For the families of those who decide to take their own lives, suicide rates aren’t just a set of data, but a real reminder of the devastation and life changing effects self-inflicted deaths have on those left behind.
Yolo County resident and 21-year River City High School music teacher Felicia Weatherly’s son Dillon, who was 14 at the time, died by suicide last year during a camping trip when he was left by himself at the family’s campsite after he got into an argument with his parents.
Weatherly said she and her husband along with their other children went on a hike and when they returned, they could not find Dillon.
Weatherly discovered Dillon just inside the door of the family trailer. He had shot himself in the head with a hand gun the family kept for safety, she said.
“When I walked in, I couldn’t figure out what I was looking at,” Weatherly said. “It was such a shock. I couldn’t understand. And then I did. And I started screaming. I always assumed there would be at least a hint of warning.”
Weatherly and her husband adopted Dillon in 2011, but they had taken care of him from the age of two, she said. His biological mother, Weatherly’s step-sister, suffered from bi-polar disorder, so the family got Dillon regular psychological exams. But Weatherly said even Dillon’s psychologist was surprised because there were no signs he was suicidal.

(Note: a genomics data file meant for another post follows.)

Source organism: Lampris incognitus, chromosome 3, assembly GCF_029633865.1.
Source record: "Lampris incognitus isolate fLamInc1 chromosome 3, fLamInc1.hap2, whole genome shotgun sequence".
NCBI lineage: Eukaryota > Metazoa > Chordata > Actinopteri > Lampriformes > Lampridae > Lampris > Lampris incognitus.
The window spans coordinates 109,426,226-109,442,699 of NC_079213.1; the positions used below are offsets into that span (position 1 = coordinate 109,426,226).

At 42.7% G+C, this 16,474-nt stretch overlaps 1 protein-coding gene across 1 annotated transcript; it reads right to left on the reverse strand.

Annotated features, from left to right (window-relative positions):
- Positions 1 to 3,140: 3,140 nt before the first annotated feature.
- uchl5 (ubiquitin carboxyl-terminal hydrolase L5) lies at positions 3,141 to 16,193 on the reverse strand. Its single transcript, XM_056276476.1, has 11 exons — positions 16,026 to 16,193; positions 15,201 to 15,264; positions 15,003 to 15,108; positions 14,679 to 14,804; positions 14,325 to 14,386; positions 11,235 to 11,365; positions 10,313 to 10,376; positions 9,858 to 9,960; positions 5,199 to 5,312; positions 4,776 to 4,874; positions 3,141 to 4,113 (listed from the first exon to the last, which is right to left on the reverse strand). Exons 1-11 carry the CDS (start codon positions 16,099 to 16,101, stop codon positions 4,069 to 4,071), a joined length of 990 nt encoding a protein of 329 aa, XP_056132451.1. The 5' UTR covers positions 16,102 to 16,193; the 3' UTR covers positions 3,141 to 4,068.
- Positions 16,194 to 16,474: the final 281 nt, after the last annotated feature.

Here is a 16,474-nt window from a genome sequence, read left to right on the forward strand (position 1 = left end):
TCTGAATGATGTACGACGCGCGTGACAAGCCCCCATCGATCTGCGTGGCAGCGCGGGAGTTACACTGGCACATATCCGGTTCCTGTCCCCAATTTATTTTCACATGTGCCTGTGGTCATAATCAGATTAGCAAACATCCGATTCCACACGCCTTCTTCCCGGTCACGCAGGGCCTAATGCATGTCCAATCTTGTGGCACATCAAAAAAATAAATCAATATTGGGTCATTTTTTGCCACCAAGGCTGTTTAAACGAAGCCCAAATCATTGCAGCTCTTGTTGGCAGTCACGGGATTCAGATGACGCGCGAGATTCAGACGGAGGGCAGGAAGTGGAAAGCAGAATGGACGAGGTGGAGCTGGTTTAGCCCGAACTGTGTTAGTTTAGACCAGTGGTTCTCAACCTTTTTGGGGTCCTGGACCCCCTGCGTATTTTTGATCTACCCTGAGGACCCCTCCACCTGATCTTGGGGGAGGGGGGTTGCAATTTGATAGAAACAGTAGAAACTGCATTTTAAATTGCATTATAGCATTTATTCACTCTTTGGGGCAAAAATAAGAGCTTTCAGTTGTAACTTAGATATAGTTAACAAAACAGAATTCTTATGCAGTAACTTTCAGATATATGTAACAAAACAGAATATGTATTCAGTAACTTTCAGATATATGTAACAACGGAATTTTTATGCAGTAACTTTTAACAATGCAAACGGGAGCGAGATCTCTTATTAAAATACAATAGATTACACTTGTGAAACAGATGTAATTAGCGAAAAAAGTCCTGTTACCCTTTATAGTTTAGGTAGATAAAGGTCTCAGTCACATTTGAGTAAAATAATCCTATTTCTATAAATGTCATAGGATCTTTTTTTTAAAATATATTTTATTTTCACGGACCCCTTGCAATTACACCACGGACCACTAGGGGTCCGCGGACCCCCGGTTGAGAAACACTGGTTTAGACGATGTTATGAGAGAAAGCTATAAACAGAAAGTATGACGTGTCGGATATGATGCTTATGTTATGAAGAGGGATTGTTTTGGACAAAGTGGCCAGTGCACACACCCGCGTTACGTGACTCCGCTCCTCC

According to data from California Health and Human Services, the Weatherly’s story isn’t too uncommon as suicide rates in California have been on the rise over the past 16 years.
Suicide rates across Yolo County’s 17 zip codes between 1999 and 2015 totaled out to 297, with the highest being in Woodland at 95, followed by West Sacramento at 94 and Davis at 82.
Between 1999 and 2005, suicide rates were fairly stagnant, even decreasing to a low of just nine before jumping back up to 21 in 2006. From there, rates have steadily bounced up and down throughout the years, with a slight spike over the last two years on record.
In 2015, there were 4,175 self-inflicted deaths in the state. That’s an increase of 1,128 suicides over 1999 which saw 3,047 deaths by suicide.
Though numbers have fluctuated slightly up and down over the years, the statewide suicide rate has steadily increased since 1999. Overall, in that time, more than 61,000 people in California have taken their own lives and that includes those who died in the state that did not have a home residency at the time of their deaths.